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Lori J. Rachul
NASA Lewis Research Center

Nasa Lewis to oversee launch of the International Solar and Heliospheric Observatory

CLEVELAND, OH -- NASA Lewis Research Center will oversee the launch of the internationally designed and fabricated Solar and Heliospheric Observatory SOHO scheduled to launch from NASA's Kennedy Space Center on November 23. SOHO is a project of international cooperation between the European Space Agency (ESA) and NASA. SOHO, which carries a complement of 12 experiments, will study the structure of the Sun's interior and the generation of solar wind to provide a better understanding of the Sun and its importance to life on Earth.

"Lewis' long tradition of expertise managing launch services and expendable launch vehicles traces back to the early 1960s," said SOHO Launch Manager Gary Sagerman. "Back then, Lewis had a large team of people responsible for the design and integration of the total launch vehicle, as well as overall responsibility for the success of the launch." Sagerman said that although launch service is now purchased "commercially" and the Lewis role in design and fabrication has evolved into one of oversight, Lewis' Launch Vehicle Project Office still feels responsible for ensuring a successful launch.

SOHO will be launched on an Atlas IIAS rocket. Lockheed-Martin, Denver, under contract with Lewis, is providing the launch vehicle and launch services for SOHO.

Developed by a consortium of international partners, including NASA, the project's key objective--to provide a clearer understanding of the interactions between the Sun and the Earth's environment--will yield data enabling scientists to solve some of the most perplexing riddles about the Sun.

During its two-year mission, SOHO will have a superlative and uninterrupted view of the Sun from a circular orbit around a point known as the "L-1 Lagrangian point" approximately 930,000 miles from Earth, where the gravitational forces of the Earth and Sun balance one another. From this position, the spacecraft will investigate the interior dynamics that produce energy flow and magnetic field structures at the base of the solar corona. Studies will link the internal structure of the Sun with its extensive outer atmosphere, and the origin of the solar wind--the stream of highly ionized gas that blows continuously through the Solar System. Measurements of variation in the Sun's total brightness will also be conducted.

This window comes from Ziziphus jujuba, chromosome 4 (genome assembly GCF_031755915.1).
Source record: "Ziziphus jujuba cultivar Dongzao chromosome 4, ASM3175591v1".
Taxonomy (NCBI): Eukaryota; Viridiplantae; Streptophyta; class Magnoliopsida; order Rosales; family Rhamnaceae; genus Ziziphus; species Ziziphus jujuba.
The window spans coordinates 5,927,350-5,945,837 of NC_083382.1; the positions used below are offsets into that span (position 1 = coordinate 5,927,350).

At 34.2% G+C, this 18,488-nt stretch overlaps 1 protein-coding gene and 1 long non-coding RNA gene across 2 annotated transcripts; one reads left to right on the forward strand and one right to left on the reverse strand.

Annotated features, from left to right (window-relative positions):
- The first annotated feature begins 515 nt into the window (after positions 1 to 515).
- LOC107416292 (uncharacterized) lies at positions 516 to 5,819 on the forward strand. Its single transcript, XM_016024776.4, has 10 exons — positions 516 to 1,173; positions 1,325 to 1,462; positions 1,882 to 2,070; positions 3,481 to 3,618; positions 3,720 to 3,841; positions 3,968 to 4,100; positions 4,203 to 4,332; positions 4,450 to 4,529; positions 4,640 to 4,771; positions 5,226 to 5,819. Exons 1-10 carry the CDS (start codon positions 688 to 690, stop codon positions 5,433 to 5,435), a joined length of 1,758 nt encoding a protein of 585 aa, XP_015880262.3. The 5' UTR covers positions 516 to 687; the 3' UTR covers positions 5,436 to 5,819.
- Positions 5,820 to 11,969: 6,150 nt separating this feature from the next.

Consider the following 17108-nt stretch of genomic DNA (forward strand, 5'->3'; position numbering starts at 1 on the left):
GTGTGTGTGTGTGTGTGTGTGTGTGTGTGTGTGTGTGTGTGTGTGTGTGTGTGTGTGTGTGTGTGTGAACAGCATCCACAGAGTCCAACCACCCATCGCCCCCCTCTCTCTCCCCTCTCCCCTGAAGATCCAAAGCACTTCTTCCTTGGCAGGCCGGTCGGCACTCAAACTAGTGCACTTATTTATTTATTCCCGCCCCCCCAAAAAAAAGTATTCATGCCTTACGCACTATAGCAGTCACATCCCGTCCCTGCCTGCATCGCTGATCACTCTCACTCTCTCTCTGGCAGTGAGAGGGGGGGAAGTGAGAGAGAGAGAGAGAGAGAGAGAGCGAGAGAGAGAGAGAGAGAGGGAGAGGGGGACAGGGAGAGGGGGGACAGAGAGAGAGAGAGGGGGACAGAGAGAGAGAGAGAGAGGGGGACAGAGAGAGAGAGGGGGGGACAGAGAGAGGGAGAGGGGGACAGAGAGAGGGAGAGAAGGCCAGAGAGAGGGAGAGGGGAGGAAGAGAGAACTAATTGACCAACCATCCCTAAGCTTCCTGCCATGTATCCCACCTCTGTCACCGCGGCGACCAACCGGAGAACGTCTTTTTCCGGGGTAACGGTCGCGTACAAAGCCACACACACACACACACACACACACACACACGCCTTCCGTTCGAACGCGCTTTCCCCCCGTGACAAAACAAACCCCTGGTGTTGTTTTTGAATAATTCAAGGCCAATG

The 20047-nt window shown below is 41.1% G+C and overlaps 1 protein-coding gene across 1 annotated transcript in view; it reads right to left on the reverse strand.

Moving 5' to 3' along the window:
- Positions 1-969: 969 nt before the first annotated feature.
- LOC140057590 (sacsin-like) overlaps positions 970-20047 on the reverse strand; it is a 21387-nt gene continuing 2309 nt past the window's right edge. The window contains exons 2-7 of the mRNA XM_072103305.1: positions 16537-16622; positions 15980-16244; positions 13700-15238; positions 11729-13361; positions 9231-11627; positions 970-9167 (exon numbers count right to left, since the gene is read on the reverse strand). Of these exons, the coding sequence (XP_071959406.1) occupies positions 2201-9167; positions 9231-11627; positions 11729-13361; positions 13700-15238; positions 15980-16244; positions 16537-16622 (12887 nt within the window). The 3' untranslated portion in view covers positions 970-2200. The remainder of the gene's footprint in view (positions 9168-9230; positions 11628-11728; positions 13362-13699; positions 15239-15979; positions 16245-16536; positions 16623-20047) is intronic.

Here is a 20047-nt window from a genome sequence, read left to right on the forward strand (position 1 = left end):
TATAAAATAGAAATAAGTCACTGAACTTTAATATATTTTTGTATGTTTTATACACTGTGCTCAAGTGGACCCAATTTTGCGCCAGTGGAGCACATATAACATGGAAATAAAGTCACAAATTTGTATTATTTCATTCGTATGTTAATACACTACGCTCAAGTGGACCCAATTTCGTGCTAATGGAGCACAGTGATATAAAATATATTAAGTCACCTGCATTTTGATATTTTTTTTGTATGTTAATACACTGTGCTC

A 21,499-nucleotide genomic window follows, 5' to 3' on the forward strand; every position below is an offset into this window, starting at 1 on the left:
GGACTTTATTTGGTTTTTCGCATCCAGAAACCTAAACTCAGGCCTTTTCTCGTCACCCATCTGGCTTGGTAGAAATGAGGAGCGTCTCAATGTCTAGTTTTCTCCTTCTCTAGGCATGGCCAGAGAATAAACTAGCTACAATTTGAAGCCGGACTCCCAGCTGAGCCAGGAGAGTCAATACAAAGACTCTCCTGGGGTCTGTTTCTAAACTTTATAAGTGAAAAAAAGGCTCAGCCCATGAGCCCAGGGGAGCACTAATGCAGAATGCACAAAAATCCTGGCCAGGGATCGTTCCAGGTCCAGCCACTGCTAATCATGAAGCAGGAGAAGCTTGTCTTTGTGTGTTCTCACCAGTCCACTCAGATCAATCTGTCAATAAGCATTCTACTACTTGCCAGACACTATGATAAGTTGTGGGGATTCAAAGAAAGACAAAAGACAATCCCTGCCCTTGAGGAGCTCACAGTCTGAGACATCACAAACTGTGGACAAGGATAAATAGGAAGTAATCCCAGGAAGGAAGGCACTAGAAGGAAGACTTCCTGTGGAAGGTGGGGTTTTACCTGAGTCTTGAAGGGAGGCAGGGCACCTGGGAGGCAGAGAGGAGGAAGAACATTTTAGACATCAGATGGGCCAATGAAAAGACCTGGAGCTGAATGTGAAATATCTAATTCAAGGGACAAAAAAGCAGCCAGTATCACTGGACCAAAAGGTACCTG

Research will be performed using 12 experiments that were developed by an international team of scientists and engineers from the United States and Europe.

The Global Oscillations at Low Frequencies (GOLF) and the Variability of Irradiance and Gravity Oscillations (VIRGO) experiments will probe the internal core structure of the Sun and its irradiance and radiance by measuring the spectrum of free global isolations. The Michelson Doppler Imager/Solar Oscillations Imager (MDI/SOI) will measure oscillations on the Sun's surface to gather information about the outer layer of the Sun's interior.

The Solar Ultraviolet Measurements of Emitted Radiation (SUMER), the Coronal Diagnostic Spectrometer (CDS), the Extreme Ultraviolet Imaging Telescope (EIT), the Ultraviolet Coronagraph Spectrometer (UVCS), and the White Light and Spectrometric Coronagraph (LASCO) experiments constitute a combination of telescopes, spectrometers, and coronagraphs that will observe the hot atmosphere of the Sun known as the corona. SUMER, CDS, and EIT will observe the inner corona, while UVCS and LASCO will observe the outer corona. They will obtain measurements of the temperature, density, composition, and velocity of the corona.

The Charge, Element, and Isotope Analysis System (CELIAS) the Comprehensive Suprathermal and Energetic Particle Analyzer (COSTEP) and the Energetic and Relativistic Nuclei and Electron Experiment (ERNE) will analyze the charge state and isotopic composition of ions in the solar wind, and the charge and isotopic composition of energetic particles generated by the Sun. The Study of Solar Wind Anisotrophies experiment uses telescopes to measure the large scale structure of the solar wind streams.

In addition to contributing three experiments--MDI/SOI, UVCS, and LASCO--NASA is responsible for the collection and dissemination of SOHO science data through NASA's Goddard Space Flight Center and the Deep Space Network at NASA's Jet Propulsion Laboratory. ESA is responsible for managing the overall program.

SOHO is part of a larger effort known as the International Solar- Terrestrial Physics (ISTP) science initiative. ISTP aims, through coordinated exploration of the space regions neighboring Earth, to understand the behavior of the solar-terrestrial system and, therefore, the way in which the Earth's atmosphere responds to changes in the solar wind.

"Scientists around the world are confident that SOHO will provide new insight about the Sun and its direct bearing on our lives. Lewis' role in this important program underscores the Center's support and commitment to cutting edge space missions," Sagerman said.

SOHO will receive final testing and preparation for launch in the Spacecraft Assembly and Encapsulation Facility at KSC. There, several processing activities will be performed on the payload module to prepare the science instruments for launch.

Fifteen Lewis launch management experts, including Sagerman, will be on hand at the Florida launch site to oversee launch activities.

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